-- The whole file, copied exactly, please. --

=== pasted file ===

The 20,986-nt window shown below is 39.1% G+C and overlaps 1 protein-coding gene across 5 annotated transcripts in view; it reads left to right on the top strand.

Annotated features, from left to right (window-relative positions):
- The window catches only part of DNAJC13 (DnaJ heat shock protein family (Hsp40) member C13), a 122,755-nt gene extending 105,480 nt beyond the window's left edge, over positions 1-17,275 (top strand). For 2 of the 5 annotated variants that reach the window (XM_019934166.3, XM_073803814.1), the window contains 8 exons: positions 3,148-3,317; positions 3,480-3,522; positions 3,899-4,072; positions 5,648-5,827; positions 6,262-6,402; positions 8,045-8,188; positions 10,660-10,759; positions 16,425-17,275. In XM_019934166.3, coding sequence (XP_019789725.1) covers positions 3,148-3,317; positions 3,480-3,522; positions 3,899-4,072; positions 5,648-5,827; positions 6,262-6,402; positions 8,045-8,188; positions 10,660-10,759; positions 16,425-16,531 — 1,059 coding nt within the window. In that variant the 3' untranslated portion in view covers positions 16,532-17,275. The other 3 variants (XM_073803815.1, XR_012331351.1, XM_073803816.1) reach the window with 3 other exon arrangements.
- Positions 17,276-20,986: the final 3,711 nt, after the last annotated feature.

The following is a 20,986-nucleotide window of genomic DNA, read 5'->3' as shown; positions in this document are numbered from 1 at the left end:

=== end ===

The 20,986-nt window shown below is 39.1% G+C and overlaps 1 protein-coding gene across 5 annotated transcripts in view; it reads left to right on the top strand.

Annotated features, from left to right (window-relative positions):
- The window catches only part of DNAJC13 (DnaJ heat shock protein family (Hsp40) member C13), a 122,755-nt gene extending 105,480 nt beyond the window's left edge, over positions 1-17,275 (top strand). For 2 of the 5 annotated variants that reach the window (XM_019934166.3, XM_073803814.1), the window contains 8 exons: positions 3,148-3,317; positions 3,480-3,522; positions 3,899-4,072; positions 5,648-5,827; positions 6,262-6,402; positions 8,045-8,188; positions 10,660-10,759; positions 16,425-17,275. In XM_019934166.3, coding sequence (XP_019789725.1) covers positions 3,148-3,317; positions 3,480-3,522; positions 3,899-4,072; positions 5,648-5,827; positions 6,262-6,402; positions 8,045-8,188; positions 10,660-10,759; positions 16,425-16,531 — 1,059 coding nt within the window. In that variant the 3' untranslated portion in view covers positions 16,532-17,275. The other 3 variants (XM_073803815.1, XR_012331351.1, XM_073803816.1) reach the window with 3 other exon arrangements.
- Positions 17,276-20,986: the final 3,711 nt, after the last annotated feature.

The following is a 20,986-nucleotide window of genomic DNA, read 5'->3' as shown; positions in this document are numbered from 1 at the left end: